Skip to main content

The President of COP28, Sultan Al Jaber, has sparked controversy by asserting that there is no scientific evidence supporting the necessity of a complete phase-out of fossil fuels to limit global heating to 1.5°C. In a recent online event, Al Jaber clashed with Mary Robinson, Chair of the Elders group, over the role of fossil fuels in sustainable development, leading to accusations of climate denial and concerns about potential conflicts of interest.

Al Jaber’s remarks, dismissing the need for a fossil fuel phase-out and suggesting it would regress the world “back into caves,” have drawn criticism from scientists and environmental advocates. He argued that sustainable development is incompatible with such a phase-out, emphasizing that the world still needs energy sources and casting doubt on the scientific consensus supporting drastic emissions reductions.

Al Jaber’s dual role as the President of COP28 and the CEO of Adnoc, the United Arab Emirates’ state oil company, raises concerns about a conflict of interest. Adnoc’s significant role in the oil and gas industry conflicts with the global push for reducing reliance on fossil fuels to combat climate change, putting Al Jaber’s objectivity in question.

Over 100 countries support a fossil fuel phase-out, making it a contentious issue at COP28. While some nations, including the United States, advocate for a complete phase-out, others like Russia, Saudi Arabia, and China reject such measures. The framing of the agreement, whether it calls for a “phase-out” or “phase-down,” remains a critical point of contention that could determine the summit’s success.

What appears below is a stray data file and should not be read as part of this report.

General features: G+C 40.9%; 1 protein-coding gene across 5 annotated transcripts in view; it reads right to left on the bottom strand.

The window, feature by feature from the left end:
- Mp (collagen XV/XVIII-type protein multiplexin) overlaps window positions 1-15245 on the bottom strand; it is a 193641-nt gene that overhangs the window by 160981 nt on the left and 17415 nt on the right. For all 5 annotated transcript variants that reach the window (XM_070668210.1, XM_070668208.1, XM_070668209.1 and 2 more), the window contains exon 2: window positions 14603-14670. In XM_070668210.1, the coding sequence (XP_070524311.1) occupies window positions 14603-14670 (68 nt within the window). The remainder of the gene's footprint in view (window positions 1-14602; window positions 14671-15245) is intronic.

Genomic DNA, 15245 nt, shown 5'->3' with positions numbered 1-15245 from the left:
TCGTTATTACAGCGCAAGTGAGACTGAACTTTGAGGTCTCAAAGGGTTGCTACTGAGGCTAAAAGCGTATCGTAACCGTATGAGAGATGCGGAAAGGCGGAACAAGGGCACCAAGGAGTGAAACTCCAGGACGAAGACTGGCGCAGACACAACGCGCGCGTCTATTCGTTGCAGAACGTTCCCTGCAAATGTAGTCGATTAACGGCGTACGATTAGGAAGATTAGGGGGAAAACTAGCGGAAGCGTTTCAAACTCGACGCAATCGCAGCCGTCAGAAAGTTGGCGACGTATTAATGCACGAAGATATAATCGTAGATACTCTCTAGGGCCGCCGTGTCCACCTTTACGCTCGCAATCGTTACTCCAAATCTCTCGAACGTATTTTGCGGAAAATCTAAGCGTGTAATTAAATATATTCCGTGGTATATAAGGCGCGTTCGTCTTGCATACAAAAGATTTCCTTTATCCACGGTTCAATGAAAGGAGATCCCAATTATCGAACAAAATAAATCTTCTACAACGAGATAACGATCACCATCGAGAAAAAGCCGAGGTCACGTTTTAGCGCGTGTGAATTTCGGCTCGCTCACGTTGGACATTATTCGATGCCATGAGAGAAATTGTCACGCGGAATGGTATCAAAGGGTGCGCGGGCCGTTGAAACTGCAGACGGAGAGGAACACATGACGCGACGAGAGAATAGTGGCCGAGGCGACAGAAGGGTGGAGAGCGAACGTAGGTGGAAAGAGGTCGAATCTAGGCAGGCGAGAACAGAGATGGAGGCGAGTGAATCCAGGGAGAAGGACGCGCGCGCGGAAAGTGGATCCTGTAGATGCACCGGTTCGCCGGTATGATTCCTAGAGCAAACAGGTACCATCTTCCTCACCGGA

The comments made by Al Jaber directly contradict the stance of UN Secretary-General António Guterres, who unequivocally stated that achieving the 1.5°C limit requires the cessation, not just reduction, of burning all fossil fuels. Scientists argue that Al Jaber’s position verges on climate denial and undermines the urgent need for rapid emissions cuts to mitigate the worsening impacts of climate change.

Critics argue that Al Jaber’s call for a “roadmap” for a fossil fuel phase-out is already addressed in existing documents, such as the International Energy Agency’s net-zero emissions scenario. They emphasize that the adoption of renewable energy and the abandonment of fossil-driven high emission economies hold massive co-benefits and are essential for achieving the UN’s sustainable development goals.

As COP28 unfolds, Al Jaber’s controversial statements and potential conflicts of interest cast a shadow over the summit’s proceedings. The debate surrounding fossil fuel phase-out remains a pivotal point of contention, highlighting the need for global collaboration and commitment to address the climate crisis. The world watches as leaders grapple with finding common ground to navigate the path toward a sustainable and resilient future.

FactsNews

Most Major GHG Emitters Fail to Disclose True Climate Impact on Businesses, Report Finds

A new report released by the financial think tank Carbon Tracker sheds light on a concerning trend among major greenhouse gas (GHG) emitters: a collective…
Read More
NewsScience

Mangrove Forest Destruction to Skyrocket Carbon Emissions by 50,000% by 2100

Environmental Research Study Highlights Drastic Impact of Human Activity on Mangrove Carbon Stocks A dire forecast looms over the fate of mangrove forests worldwide as…
Read More
ClimateScience

20°C seems the optimal temperature for life on Earth to thrive – what does this mean in a warming world?

By Mark John Costello, Nord University and Ross Corkrey, University of Tasmania Have you ever wondered about the optimal temperature for life on Earth? For…
Read More